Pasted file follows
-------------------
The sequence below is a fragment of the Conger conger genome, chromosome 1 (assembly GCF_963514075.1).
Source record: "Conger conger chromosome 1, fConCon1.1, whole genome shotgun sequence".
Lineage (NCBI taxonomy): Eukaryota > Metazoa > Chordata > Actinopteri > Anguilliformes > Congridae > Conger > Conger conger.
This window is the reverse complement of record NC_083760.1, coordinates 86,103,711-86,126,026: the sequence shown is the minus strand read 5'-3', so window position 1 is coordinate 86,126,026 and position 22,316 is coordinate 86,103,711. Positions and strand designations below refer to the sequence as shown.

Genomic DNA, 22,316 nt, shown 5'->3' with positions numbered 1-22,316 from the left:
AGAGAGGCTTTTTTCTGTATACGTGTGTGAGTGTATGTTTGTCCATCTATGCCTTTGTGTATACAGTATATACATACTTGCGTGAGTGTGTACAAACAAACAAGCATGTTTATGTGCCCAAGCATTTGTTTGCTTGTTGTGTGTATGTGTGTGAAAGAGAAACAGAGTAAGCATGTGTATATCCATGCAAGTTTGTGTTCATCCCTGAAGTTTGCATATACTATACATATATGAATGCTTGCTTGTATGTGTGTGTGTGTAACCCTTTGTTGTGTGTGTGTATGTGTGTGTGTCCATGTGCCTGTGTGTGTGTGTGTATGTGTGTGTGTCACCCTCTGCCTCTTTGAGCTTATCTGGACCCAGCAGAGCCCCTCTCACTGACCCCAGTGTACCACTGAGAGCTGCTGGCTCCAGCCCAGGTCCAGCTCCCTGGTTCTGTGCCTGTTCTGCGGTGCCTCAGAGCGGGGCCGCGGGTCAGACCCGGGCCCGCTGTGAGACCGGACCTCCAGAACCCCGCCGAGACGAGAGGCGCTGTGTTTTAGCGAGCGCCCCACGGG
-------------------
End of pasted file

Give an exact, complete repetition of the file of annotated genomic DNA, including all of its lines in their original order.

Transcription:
The sequence below is a fragment of the Conger conger genome, chromosome 1 (assembly GCF_963514075.1).
Source record: "Conger conger chromosome 1, fConCon1.1, whole genome shotgun sequence".
Lineage (NCBI taxonomy): Eukaryota > Metazoa > Chordata > Actinopteri > Anguilliformes > Congridae > Conger > Conger conger.
This window is the reverse complement of record NC_083760.1, coordinates 86,103,711-86,126,026: the sequence shown is the minus strand read 5'-3', so window position 1 is coordinate 86,126,026 and position 22,316 is coordinate 86,103,711. Positions and strand designations below refer to the sequence as shown.

Genomic DNA, 22,316 nt, shown 5'->3' with positions numbered 1-22,316 from the left:
AGAGAGGCTTTTTTCTGTATACGTGTGTGAGTGTATGTTTGTCCATCTATGCCTTTGTGTATACAGTATATACATACTTGCGTGAGTGTGTACAAACAAACAAGCATGTTTATGTGCCCAAGCATTTGTTTGCTTGTTGTGTGTATGTGTGTGAAAGAGAAACAGAGTAAGCATGTGTATATCCATGCAAGTTTGTGTTCATCCCTGAAGTTTGCATATACTATACATATATGAATGCTTGCTTGTATGTGTGTGTGTGTAACCCTTTGTTGTGTGTGTGTATGTGTGTGTGTCCATGTGCCTGTGTGTGTGTGTGTATGTGTGTGTGTCACCCTCTGCCTCTTTGAGCTTATCTGGACCCAGCAGAGCCCCTCTCACTGACCCCAGTGTACCACTGAGAGCTGCTGGCTCCAGCCCAGGTCCAGCTCCCTGGTTCTGTGCCTGTTCTGCGGTGCCTCAGAGCGGGGCCGCGGGTCAGACCCGGGCCCGCTGTGAGACCGGACCTCCAGAACCCCGCCGAGACGAGAGGCGCTGTGTTTTAGCGAGCGCCCCACGGG